A batch of economic reports Monday (June 1) showed that consumers were still pinching pennies even as the economy continued to emerge from a brutal winter.

USA Today reported that the data shows construction spending rising sharply and manufacturing activity expanding at a faster pace after a string of slowdowns. And with household finances firming, economists say it’s only a matter of time before consumers step up their purchases and power solid growth in the second half of the year.

In April, consumption was flat despite a 0.4% rise in personal income, the Commerce Department said. Spending on durable goods such as cars and furniture fell 0.8% while outlays on services ticked up 0.1%. The failure of consumers to splurge with their windfall from low gasoline prices is confounding economists.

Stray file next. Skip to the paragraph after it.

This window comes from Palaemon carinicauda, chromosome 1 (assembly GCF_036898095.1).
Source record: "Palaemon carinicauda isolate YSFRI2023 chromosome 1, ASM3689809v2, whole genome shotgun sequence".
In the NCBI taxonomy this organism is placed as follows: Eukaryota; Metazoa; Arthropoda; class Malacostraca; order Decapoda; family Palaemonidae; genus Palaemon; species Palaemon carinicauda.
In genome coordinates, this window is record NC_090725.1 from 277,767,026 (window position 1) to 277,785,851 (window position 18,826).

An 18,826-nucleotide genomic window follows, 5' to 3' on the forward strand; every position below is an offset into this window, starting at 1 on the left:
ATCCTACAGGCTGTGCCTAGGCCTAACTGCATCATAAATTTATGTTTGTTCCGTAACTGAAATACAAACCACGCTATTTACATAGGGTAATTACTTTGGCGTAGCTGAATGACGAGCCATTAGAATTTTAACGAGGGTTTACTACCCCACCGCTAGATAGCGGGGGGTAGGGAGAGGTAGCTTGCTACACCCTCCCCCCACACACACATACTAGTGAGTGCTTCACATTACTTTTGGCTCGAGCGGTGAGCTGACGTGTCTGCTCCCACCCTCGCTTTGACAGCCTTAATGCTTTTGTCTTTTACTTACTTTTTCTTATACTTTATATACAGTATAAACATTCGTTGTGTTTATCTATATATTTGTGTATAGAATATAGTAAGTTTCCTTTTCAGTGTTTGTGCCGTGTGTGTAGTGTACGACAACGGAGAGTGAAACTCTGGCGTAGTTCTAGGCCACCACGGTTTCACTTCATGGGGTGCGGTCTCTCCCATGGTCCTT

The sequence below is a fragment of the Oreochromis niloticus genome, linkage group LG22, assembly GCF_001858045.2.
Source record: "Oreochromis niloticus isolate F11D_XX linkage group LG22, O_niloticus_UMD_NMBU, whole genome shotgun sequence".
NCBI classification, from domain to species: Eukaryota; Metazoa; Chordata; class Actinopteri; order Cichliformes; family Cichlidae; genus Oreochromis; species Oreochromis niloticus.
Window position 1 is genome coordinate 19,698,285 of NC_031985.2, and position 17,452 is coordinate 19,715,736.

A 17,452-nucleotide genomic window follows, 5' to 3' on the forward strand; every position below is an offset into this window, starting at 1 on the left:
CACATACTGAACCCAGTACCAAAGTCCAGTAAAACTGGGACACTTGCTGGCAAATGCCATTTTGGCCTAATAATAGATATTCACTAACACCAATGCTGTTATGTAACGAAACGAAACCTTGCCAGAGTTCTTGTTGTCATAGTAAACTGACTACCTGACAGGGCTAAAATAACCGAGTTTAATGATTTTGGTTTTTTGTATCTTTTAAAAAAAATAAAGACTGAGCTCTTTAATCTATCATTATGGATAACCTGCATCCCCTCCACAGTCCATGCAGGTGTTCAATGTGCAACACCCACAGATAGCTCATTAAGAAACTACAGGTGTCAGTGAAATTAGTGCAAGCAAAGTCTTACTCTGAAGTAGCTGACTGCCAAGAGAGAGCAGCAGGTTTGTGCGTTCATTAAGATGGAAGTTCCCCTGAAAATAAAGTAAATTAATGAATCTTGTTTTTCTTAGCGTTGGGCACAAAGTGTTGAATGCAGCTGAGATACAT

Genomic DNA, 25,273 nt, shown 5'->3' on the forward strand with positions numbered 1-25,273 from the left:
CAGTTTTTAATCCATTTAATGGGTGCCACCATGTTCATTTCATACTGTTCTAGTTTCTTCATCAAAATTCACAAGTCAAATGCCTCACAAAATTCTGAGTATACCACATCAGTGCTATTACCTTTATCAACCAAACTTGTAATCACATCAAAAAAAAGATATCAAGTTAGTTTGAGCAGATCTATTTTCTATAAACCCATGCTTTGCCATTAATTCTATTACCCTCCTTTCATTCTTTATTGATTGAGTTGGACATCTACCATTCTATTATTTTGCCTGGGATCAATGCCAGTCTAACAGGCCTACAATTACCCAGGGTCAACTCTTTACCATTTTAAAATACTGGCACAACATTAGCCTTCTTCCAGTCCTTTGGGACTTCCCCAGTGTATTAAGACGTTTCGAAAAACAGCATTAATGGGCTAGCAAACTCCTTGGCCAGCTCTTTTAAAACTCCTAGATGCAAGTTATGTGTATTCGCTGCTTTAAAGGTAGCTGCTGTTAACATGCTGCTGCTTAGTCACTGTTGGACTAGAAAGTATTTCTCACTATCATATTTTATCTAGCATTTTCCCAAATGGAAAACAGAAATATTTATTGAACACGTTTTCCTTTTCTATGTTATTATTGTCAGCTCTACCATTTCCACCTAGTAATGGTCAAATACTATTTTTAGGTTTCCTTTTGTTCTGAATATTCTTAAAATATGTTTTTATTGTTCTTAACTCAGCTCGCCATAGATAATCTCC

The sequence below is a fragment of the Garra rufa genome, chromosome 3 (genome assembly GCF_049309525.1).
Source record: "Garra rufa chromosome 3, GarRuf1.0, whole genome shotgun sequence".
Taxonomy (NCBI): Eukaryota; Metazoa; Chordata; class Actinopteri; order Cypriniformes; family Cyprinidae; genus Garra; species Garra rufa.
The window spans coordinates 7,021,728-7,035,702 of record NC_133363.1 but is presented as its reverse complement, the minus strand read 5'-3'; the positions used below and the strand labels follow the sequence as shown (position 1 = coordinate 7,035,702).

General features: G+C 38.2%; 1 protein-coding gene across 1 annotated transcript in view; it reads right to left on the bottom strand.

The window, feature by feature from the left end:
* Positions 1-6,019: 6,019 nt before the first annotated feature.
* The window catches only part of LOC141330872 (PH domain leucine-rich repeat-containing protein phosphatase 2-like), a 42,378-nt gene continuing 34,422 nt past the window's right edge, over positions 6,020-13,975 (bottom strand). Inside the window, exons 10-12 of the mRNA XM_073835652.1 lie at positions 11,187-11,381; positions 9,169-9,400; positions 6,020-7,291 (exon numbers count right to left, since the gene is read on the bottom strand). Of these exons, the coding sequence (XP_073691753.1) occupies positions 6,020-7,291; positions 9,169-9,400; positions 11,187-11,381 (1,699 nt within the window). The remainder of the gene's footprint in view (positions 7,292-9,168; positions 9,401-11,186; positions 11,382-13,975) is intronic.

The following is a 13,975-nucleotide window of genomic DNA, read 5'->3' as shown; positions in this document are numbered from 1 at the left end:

“You would think it would spill into better consumer spending,” says Joseph LaVorgna, chief U.S. economist of Deutsche Bank.

Instead, Americans are using their extra cash to pay down debt and fatten their bank accounts. The portion of disposable income socked away rose to a historically high 5.6% from 5.2% in March.

In a report Goldman Sachs says consumers initially believed low gas prices were fleeting but recently became convinced they’ll stick around, portending a pickup in spending this year.

LaVorgna says strong job growth – averaging nearly 200,000 a month so far this year and 260,000 in 2014 — and faster wage gains in coming months will also fuel stronger consumption.

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